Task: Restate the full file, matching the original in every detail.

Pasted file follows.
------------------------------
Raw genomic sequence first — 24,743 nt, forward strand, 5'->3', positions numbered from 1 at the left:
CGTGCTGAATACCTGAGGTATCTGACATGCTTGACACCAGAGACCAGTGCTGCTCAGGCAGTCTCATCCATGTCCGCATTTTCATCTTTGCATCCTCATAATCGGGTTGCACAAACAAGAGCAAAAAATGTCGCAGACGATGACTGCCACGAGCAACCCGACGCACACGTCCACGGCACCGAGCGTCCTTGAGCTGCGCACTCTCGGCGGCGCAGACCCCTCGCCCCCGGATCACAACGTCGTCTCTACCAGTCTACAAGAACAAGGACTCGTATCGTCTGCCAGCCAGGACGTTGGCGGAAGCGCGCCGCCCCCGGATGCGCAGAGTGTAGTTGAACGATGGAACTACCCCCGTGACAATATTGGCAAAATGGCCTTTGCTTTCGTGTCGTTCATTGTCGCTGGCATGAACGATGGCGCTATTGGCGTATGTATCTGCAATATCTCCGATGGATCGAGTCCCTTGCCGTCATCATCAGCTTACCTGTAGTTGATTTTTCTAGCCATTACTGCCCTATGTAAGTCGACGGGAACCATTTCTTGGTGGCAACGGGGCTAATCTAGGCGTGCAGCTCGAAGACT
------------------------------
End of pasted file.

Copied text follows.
Raw genomic sequence first — 24,743 nt, forward strand, 5'->3', positions numbered from 1 at the left:
CGTGCTGAATACCTGAGGTATCTGACATGCTTGACACCAGAGACCAGTGCTGCTCAGGCAGTCTCATCCATGTCCGCATTTTCATCTTTGCATCCTCATAATCGGGTTGCACAAACAAGAGCAAAAAATGTCGCAGACGATGACTGCCACGAGCAACCCGACGCACACGTCCACGGCACCGAGCGTCCTTGAGCTGCGCACTCTCGGCGGCGCAGACCCCTCGCCCCCGGATCACAACGTCGTCTCTACCAGTCTACAAGAACAAGGACTCGTATCGTCTGCCAGCCAGGACGTTGGCGGAAGCGCGCCGCCCCCGGATGCGCAGAGTGTAGTTGAACGATGGAACTACCCCCGTGACAATATTGGCAAAATGGCCTTTGCTTTCGTGTCGTTCATTGTCGCTGGCATGAACGATGGCGCTATTGGCGTATGTATCTGCAATATCTCCGATGGATCGAGTCCCTTGCCGTCATCATCAGCTTACCTGTAGTTGATTTTTCTAGCCATTACTGCCCTATGTAAGTCGACGGGAACCATTTCTTGGTGGCAACGGGGCTAATCTAGGCGTGCAGCTCGAAGACT